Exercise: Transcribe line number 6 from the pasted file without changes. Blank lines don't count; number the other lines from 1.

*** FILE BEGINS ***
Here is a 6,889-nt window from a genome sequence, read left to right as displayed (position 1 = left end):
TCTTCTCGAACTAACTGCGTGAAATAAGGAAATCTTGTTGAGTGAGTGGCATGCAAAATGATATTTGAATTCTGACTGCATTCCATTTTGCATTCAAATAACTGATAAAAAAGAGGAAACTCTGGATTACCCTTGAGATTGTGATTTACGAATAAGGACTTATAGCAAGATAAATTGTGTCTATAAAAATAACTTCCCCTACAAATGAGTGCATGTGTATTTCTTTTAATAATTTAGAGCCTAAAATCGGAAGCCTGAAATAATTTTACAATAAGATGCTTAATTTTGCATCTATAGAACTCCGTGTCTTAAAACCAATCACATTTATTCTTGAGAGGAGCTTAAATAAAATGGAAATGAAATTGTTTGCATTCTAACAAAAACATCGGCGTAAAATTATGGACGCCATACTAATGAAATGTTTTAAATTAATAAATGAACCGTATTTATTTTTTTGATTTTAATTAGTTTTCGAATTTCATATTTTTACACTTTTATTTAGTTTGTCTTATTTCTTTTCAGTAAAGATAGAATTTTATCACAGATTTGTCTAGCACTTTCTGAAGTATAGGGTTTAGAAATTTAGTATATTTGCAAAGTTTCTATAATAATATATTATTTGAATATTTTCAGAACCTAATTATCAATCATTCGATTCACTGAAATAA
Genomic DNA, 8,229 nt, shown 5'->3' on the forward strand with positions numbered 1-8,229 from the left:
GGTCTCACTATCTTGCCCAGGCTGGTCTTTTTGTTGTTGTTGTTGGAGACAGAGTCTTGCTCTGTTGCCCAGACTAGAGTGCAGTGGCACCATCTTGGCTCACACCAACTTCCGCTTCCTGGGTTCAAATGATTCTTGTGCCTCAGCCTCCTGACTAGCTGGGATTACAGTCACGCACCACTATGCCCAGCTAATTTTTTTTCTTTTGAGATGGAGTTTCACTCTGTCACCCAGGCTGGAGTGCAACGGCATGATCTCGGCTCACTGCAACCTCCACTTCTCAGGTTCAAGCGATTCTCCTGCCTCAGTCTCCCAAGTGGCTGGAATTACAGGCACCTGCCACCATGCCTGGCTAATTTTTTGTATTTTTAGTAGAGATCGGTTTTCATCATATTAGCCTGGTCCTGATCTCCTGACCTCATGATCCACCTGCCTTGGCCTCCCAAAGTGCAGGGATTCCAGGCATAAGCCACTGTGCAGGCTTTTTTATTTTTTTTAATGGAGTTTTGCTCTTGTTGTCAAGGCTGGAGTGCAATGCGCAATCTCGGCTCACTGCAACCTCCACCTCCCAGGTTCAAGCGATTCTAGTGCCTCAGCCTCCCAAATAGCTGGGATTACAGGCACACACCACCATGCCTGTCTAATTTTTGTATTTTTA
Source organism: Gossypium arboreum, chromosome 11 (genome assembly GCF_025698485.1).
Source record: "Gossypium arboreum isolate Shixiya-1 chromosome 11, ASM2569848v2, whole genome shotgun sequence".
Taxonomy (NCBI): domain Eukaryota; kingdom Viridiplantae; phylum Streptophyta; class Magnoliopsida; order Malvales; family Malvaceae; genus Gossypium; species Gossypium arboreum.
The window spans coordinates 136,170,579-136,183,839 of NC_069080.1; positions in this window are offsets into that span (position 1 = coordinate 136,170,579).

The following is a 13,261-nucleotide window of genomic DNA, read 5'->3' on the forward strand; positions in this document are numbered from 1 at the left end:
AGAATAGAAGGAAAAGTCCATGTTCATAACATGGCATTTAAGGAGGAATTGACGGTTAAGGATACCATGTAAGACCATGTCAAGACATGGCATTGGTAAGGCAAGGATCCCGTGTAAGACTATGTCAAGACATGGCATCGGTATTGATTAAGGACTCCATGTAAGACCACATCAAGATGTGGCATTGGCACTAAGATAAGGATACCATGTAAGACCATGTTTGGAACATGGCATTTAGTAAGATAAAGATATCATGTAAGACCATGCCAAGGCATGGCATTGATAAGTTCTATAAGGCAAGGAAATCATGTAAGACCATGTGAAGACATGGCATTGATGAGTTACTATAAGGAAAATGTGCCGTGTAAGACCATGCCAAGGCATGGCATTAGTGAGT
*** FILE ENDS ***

Source record: "Gossypium arboreum isolate Shixiya-1 chromosome 11, ASM2569848v2, whole genome shotgun sequence".